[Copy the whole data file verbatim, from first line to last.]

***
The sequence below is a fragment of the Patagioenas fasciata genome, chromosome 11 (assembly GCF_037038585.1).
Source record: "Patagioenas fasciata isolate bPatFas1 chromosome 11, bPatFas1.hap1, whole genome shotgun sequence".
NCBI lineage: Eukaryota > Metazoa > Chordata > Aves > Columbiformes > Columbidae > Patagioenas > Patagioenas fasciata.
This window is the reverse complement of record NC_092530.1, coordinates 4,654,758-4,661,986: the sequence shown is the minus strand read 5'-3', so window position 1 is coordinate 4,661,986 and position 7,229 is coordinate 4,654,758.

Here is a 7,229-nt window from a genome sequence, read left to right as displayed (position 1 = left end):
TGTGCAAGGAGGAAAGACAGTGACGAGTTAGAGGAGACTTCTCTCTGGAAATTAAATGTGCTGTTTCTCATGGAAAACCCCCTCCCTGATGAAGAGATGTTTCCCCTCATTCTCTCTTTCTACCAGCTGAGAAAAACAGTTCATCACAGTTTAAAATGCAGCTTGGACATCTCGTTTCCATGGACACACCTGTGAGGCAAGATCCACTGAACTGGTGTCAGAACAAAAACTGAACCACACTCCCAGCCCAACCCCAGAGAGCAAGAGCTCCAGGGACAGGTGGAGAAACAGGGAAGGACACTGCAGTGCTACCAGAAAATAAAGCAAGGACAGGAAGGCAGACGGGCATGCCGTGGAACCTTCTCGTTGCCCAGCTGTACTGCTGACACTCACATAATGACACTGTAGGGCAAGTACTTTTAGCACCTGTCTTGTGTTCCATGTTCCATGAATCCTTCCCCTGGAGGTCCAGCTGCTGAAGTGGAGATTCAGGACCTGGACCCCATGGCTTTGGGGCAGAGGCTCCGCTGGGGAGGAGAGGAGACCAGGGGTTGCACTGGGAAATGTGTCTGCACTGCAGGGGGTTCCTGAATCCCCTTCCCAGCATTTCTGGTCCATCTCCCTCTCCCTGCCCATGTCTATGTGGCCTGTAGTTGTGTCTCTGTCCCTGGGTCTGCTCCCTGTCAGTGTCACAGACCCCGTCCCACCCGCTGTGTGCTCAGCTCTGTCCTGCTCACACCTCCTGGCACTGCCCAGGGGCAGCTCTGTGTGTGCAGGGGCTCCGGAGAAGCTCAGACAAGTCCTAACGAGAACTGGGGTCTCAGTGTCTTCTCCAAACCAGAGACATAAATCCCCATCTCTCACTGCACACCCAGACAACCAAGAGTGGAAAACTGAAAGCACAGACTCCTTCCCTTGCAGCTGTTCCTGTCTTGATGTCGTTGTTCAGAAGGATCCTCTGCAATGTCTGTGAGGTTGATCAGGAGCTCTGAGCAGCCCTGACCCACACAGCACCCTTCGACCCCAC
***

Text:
The sequence below is a fragment of the Patagioenas fasciata genome, chromosome 11 (assembly GCF_037038585.1).
Source record: "Patagioenas fasciata isolate bPatFas1 chromosome 11, bPatFas1.hap1, whole genome shotgun sequence".
NCBI lineage: Eukaryota > Metazoa > Chordata > Aves > Columbiformes > Columbidae > Patagioenas > Patagioenas fasciata.
This window is the reverse complement of record NC_092530.1, coordinates 4,654,758-4,661,986: the sequence shown is the minus strand read 5'-3', so window position 1 is coordinate 4,661,986 and position 7,229 is coordinate 4,654,758.

Here is a 7,229-nt window from a genome sequence, read left to right as displayed (position 1 = left end):
TGTGCAAGGAGGAAAGACAGTGACGAGTTAGAGGAGACTTCTCTCTGGAAATTAAATGTGCTGTTTCTCATGGAAAACCCCCTCCCTGATGAAGAGATGTTTCCCCTCATTCTCTCTTTCTACCAGCTGAGAAAAACAGTTCATCACAGTTTAAAATGCAGCTTGGACATCTCGTTTCCATGGACACACCTGTGAGGCAAGATCCACTGAACTGGTGTCAGAACAAAAACTGAACCACACTCCCAGCCCAACCCCAGAGAGCAAGAGCTCCAGGGACAGGTGGAGAAACAGGGAAGGACACTGCAGTGCTACCAGAAAATAAAGCAAGGACAGGAAGGCAGACGGGCATGCCGTGGAACCTTCTCGTTGCCCAGCTGTACTGCTGACACTCACATAATGACACTGTAGGGCAAGTACTTTTAGCACCTGTCTTGTGTTCCATGTTCCATGAATCCTTCCCCTGGAGGTCCAGCTGCTGAAGTGGAGATTCAGGACCTGGACCCCATGGCTTTGGGGCAGAGGCTCCGCTGGGGAGGAGAGGAGACCAGGGGTTGCACTGGGAAATGTGTCTGCACTGCAGGGGGTTCCTGAATCCCCTTCCCAGCATTTCTGGTCCATCTCCCTCTCCCTGCCCATGTCTATGTGGCCTGTAGTTGTGTCTCTGTCCCTGGGTCTGCTCCCTGTCAGTGTCACAGACCCCGTCCCACCCGCTGTGTGCTCAGCTCTGTCCTGCTCACACCTCCTGGCACTGCCCAGGGGCAGCTCTGTGTGTGCAGGGGCTCCGGAGAAGCTCAGACAAGTCCTAACGAGAACTGGGGTCTCAGTGTCTTCTCCAAACCAGAGACATAAATCCCCATCTCTCACTGCACACCCAGACAACCAAGAGTGGAAAACTGAAAGCACAGACTCCTTCCCTTGCAGCTGTTCCTGTCTTGATGTCGTTGTTCAGAAGGATCCTCTGCAATGTCTGTGAGGTTGATCAGGAGCTCTGAGCAGCCCTGACCCACACAGCACCCTTCGACCCCAC